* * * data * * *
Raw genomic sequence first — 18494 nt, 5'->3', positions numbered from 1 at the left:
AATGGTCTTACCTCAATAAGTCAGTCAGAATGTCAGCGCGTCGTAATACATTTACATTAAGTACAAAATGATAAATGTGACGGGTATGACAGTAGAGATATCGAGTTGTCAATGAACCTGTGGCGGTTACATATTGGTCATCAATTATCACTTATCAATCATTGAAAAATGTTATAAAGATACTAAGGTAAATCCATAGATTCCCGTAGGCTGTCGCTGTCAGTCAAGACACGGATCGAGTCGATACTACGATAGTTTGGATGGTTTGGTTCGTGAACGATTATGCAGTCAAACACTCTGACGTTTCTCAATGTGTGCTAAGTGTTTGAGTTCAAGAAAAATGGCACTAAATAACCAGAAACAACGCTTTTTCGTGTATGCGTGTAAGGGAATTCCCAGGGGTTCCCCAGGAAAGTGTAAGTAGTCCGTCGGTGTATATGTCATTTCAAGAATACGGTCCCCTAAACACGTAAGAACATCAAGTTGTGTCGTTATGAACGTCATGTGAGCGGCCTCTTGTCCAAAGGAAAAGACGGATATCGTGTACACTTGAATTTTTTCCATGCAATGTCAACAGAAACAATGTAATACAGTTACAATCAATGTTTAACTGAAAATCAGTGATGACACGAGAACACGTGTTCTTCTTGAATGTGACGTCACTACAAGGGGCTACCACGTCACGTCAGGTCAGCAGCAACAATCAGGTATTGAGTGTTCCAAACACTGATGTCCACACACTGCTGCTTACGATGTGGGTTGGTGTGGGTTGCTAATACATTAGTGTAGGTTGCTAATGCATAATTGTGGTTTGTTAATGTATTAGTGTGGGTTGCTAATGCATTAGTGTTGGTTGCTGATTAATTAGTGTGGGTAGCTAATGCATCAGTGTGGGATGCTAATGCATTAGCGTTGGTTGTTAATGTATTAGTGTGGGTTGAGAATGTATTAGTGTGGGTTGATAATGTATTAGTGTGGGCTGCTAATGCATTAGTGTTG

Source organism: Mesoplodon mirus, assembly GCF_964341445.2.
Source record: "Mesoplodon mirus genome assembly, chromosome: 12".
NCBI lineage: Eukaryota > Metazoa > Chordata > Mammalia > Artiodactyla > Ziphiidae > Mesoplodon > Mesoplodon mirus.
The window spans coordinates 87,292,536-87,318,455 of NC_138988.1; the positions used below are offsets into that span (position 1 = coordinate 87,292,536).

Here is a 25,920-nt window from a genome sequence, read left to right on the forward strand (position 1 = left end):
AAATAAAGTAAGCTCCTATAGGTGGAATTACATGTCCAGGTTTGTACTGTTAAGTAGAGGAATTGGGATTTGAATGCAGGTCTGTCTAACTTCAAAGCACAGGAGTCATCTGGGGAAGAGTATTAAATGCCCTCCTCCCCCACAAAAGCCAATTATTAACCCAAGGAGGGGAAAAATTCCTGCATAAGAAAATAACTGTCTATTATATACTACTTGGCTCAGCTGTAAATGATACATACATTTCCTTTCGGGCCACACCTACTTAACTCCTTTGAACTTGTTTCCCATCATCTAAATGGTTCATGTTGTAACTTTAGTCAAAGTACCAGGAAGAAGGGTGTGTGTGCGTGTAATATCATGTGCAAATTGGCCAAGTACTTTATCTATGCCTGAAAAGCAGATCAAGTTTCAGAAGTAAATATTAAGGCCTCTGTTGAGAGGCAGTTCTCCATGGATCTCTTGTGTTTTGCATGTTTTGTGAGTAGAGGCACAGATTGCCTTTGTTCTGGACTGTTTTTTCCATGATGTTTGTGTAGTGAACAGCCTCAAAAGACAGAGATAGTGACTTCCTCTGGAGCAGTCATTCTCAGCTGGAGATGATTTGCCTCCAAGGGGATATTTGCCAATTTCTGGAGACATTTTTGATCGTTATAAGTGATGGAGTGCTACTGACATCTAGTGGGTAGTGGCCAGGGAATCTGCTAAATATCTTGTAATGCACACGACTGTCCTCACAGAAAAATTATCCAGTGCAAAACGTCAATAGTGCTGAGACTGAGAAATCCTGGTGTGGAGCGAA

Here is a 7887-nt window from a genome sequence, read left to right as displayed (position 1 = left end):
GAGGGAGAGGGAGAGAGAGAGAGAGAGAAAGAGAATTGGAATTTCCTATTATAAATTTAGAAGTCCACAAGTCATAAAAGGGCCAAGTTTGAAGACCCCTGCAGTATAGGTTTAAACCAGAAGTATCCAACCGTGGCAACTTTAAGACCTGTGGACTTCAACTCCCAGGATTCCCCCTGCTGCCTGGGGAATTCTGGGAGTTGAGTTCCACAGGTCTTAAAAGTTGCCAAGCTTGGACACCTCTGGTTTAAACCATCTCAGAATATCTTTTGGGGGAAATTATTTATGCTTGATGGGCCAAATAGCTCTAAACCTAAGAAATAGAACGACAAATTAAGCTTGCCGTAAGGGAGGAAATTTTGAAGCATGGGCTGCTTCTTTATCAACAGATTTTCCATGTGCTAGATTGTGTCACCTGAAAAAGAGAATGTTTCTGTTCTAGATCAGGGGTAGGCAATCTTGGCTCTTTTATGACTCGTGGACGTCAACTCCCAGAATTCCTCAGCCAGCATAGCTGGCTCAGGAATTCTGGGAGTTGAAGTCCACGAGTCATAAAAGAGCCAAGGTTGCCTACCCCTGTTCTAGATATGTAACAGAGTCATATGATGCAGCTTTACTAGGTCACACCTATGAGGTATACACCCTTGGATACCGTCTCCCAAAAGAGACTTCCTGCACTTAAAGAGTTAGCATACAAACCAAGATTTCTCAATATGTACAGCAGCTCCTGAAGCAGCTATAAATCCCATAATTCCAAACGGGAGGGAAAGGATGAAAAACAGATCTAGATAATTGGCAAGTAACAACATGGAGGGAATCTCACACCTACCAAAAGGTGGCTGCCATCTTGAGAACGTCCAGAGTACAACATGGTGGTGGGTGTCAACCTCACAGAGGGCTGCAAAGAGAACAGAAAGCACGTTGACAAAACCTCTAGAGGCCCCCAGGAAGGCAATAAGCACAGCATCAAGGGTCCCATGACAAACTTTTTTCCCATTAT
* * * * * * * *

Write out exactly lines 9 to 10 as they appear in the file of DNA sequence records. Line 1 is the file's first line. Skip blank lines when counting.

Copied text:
Here is a 7887-nt window from a genome sequence, read left to right as displayed (position 1 = left end):
GAGGGAGAGGGAGAGAGAGAGAGAGAGAAAGAGAATTGGAATTTCCTATTATAAATTTAGAAGTCCACAAGTCATAAAAGGGCCAAGTTTGAAGACCCCTGCAGTATAGGTTTAAACCAGAAGTATCCAACCGTGGCAACTTTAAGACCTGTGGACTTCAACTCCCAGGATTCCCCCTGCTGCCTGGGGAATTCTGGGAGTTGAGTTCCACAGGTCTTAAAAGTTGCCAAGCTTGGACACCTCTGGTTTAAACCATCTCAGAATATCTTTTGGGGGAAATTATTTATGCTTGATGGGCCAAATAGCTCTAAACCTAAGAAATAGAACGACAAATTAAGCTTGCCGTAAGGGAGGAAATTTTGAAGCATGGGCTGCTTCTTTATCAACAGATTTTCCATGTGCTAGATTGTGTCACCTGAAAAAGAGAATGTTTCTGTTCTAGATCAGGGGTAGGCAATCTTGGCTCTTTTATGACTCGTGGACGTCAACTCCCAGAATTCCTCAGCCAGCATAGCTGGCTCAGGAATTCTGGGAGTTGAAGTCCACGAGTCATAAAAGAGCCAAGGTTGCCTACCCCTGTTCTAGATATGTAACAGAGTCATATGATGCAGCTTTACTAGGTCACACCTATGAGGTATACACCCTTGGATACCGTCTCCCAAAAGAGACTTCCTGCACTTAAAGAGTTAGCATACAAACCAAGATTTCTCAATATGTACAGCAGCTCCTGAAGCAGCTATAAATCCCATAATTCCAAACGGGAGGGAAAGGATGAAAAACAGATCTAGATAATTGGCAAGTAACAACATGGAGGGAATCTCACACCTACCAAAAGGTGGCTGCCATCTTGAGAACGTCCAGAGTACAACATGGTGGTGGGTGTCAACCTCACAGAGGGCTGCAAAGAGAACAGAAAGCACGTTGACAAAACCTCTAGAGGCCCCCAGGAAGGCAATAAGCACAGCATCAAGGGTCCCATGACAAACTTTTTTCCCATTAT